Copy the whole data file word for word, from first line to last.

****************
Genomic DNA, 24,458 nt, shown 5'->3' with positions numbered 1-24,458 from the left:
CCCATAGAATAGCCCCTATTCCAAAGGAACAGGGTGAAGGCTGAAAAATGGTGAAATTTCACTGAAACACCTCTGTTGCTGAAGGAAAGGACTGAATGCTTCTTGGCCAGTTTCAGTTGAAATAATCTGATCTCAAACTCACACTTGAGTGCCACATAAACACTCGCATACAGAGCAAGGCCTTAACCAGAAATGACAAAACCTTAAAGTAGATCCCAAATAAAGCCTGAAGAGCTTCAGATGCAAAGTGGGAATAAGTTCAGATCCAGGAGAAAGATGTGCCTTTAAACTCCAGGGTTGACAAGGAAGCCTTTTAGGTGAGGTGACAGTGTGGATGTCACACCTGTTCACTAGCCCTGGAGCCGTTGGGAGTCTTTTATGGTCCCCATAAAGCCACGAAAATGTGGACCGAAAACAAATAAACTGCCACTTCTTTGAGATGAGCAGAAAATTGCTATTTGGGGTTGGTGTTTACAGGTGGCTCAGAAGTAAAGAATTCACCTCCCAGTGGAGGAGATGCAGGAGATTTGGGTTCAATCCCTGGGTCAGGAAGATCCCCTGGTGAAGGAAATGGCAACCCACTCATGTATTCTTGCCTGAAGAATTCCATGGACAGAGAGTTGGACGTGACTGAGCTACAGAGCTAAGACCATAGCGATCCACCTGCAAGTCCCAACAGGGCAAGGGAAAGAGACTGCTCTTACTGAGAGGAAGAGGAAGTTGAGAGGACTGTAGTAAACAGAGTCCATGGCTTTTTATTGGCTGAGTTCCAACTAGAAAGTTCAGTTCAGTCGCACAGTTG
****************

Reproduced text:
Genomic DNA, 24,458 nt, shown 5'->3' with positions numbered 1-24,458 from the left:
CCCATAGAATAGCCCCTATTCCAAAGGAACAGGGTGAAGGCTGAAAAATGGTGAAATTTCACTGAAACACCTCTGTTGCTGAAGGAAAGGACTGAATGCTTCTTGGCCAGTTTCAGTTGAAATAATCTGATCTCAAACTCACACTTGAGTGCCACATAAACACTCGCATACAGAGCAAGGCCTTAACCAGAAATGACAAAACCTTAAAGTAGATCCCAAATAAAGCCTGAAGAGCTTCAGATGCAAAGTGGGAATAAGTTCAGATCCAGGAGAAAGATGTGCCTTTAAACTCCAGGGTTGACAAGGAAGCCTTTTAGGTGAGGTGACAGTGTGGATGTCACACCTGTTCACTAGCCCTGGAGCCGTTGGGAGTCTTTTATGGTCCCCATAAAGCCACGAAAATGTGGACCGAAAACAAATAAACTGCCACTTCTTTGAGATGAGCAGAAAATTGCTATTTGGGGTTGGTGTTTACAGGTGGCTCAGAAGTAAAGAATTCACCTCCCAGTGGAGGAGATGCAGGAGATTTGGGTTCAATCCCTGGGTCAGGAAGATCCCCTGGTGAAGGAAATGGCAACCCACTCATGTATTCTTGCCTGAAGAATTCCATGGACAGAGAGTTGGACGTGACTGAGCTACAGAGCTAAGACCATAGCGATCCACCTGCAAGTCCCAACAGGGCAAGGGAAAGAGACTGCTCTTACTGAGAGGAAGAGGAAGTTGAGAGGACTGTAGTAAACAGAGTCCATGGCTTTTTATTGGCTGAGTTCCAACTAGAAAGTTCAGTTCAGTCGCACAGTTG